Format

Send to

Choose Destination
Curr Med Chem. 2009;16(23):2952-64.

Novel insights into adipogenesis from omics data.

Author information

1
Institute for Genomics and Bioinformatics, Graz University of Technology, Graz, Austria.

Abstract

Obesity, the excess accumulation of adipose tissue, is one of the most pressing health problems in both the Western world and in developing countries. Adipose tissue growth results from two processes: the increase in number of adipocytes (hyperplasia) that develop from precursor cells, and the growth of individual fat cells (hypertrophy) due to incorporation of triglycerides. Adipogenesis, the process of fat cell development, has been extensively studied using various cell and animal models. While these studies pointed out a number of key factors involved in adipogenesis, the list of molecular components is far from complete. The advance of high-throughput technologies has sparked many experimental studies aimed at the identification of novel molecular components regulating adipogenesis. This paper examines the results of recent studies on adipogenesis using high-throughput technologies. Specifically, it provides an overview of studies employing microarrays for gene expression profiling and studies using gel based and non-gel based proteomics as well as a chromatin immunoprecipitation followed by microarray analysis (ChIP-chip) or sequencing (ChIP-seq). Due to the maturity of the technology, the bulk of the available data was generated using microarrays. Therefore these data sets were not only reviewed but also underwent meta analysis. The review also shows that large-scale omics technologies in conjunction with sophisticated bioinformatics analyses can provide not only a list of novel players, but also a global view on biological processes and molecular networks. Finally, developing technologies and computational challenges associated with the data analyses are highlighted, and an outlook on the questions not previously addressed is provided.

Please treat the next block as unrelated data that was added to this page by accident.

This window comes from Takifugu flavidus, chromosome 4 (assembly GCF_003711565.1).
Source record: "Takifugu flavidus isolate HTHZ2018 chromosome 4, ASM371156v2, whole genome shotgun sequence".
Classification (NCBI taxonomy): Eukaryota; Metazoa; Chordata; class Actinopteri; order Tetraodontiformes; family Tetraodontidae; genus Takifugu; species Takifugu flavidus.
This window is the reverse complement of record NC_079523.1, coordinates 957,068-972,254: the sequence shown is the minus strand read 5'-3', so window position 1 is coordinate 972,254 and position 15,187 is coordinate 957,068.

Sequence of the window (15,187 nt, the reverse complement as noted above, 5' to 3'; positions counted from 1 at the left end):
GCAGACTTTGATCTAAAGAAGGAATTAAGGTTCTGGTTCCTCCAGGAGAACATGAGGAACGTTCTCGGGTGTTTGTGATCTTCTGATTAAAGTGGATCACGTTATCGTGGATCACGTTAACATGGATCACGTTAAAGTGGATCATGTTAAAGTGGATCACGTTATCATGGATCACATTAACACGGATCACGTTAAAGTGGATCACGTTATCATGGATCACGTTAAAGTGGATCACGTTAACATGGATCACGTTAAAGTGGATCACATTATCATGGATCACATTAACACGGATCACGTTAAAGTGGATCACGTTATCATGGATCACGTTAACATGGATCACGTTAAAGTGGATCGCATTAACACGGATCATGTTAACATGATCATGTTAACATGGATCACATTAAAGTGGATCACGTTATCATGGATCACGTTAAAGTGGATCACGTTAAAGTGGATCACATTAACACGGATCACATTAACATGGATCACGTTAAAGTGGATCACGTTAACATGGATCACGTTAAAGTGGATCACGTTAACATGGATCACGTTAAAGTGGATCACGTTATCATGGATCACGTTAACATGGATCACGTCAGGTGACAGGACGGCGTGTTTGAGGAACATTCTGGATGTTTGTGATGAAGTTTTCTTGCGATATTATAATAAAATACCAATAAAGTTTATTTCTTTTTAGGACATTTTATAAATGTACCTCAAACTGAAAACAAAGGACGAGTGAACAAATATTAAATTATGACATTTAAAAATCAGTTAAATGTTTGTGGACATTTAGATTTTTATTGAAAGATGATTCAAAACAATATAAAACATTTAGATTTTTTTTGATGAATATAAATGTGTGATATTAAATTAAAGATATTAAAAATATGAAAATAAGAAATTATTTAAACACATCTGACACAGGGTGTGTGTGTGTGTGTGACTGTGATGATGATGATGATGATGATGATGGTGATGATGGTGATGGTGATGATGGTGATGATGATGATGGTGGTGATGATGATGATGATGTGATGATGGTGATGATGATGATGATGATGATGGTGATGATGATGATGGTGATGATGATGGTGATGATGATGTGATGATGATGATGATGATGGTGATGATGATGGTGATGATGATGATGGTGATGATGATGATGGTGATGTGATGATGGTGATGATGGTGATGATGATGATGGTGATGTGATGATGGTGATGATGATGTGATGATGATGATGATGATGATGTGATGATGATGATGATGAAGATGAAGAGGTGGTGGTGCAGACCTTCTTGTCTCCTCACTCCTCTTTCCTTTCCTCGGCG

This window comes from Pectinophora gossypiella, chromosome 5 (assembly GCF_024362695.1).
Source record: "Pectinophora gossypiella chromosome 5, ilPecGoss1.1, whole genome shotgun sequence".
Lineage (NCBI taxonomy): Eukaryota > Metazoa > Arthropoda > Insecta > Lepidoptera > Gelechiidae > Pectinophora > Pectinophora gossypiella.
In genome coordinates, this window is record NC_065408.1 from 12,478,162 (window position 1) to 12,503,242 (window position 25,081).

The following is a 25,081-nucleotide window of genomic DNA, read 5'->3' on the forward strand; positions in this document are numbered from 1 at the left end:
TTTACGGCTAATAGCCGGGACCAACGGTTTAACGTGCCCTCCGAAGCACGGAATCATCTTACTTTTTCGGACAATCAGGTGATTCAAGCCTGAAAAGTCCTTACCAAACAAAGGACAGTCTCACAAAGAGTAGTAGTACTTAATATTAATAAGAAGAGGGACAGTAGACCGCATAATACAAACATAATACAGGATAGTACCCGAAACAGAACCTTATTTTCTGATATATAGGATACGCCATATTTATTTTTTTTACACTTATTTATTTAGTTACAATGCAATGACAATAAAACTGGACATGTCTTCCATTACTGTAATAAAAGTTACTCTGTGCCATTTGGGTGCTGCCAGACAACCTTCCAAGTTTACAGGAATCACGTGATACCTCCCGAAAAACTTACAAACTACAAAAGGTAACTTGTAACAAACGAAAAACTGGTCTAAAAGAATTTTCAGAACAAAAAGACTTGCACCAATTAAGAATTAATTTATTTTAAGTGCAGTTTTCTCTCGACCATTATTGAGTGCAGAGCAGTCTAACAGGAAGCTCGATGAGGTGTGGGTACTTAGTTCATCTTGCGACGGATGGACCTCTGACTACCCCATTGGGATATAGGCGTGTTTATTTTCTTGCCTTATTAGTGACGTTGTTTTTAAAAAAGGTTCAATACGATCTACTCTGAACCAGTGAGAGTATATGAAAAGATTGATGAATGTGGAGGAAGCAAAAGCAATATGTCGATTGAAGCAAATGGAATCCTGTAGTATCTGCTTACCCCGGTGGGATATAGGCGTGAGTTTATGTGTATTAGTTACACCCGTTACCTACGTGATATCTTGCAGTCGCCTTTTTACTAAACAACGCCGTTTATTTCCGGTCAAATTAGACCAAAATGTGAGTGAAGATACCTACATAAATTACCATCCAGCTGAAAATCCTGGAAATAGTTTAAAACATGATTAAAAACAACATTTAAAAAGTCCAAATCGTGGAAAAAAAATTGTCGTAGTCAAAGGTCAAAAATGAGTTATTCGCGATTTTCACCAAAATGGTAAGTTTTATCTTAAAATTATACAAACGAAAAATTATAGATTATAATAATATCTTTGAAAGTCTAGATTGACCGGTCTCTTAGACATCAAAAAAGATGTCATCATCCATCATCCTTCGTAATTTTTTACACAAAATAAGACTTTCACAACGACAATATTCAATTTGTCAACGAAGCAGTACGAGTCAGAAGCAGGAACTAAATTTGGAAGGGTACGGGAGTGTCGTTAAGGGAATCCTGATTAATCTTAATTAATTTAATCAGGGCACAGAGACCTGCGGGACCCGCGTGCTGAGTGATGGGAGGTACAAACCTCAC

PMID:
19689276
PMCID:
PMC2765082
[Indexed for MEDLINE]
Free PMC Article

Supplemental Content

Full text links

Icon for PubMed Central
Loading ...
Support Center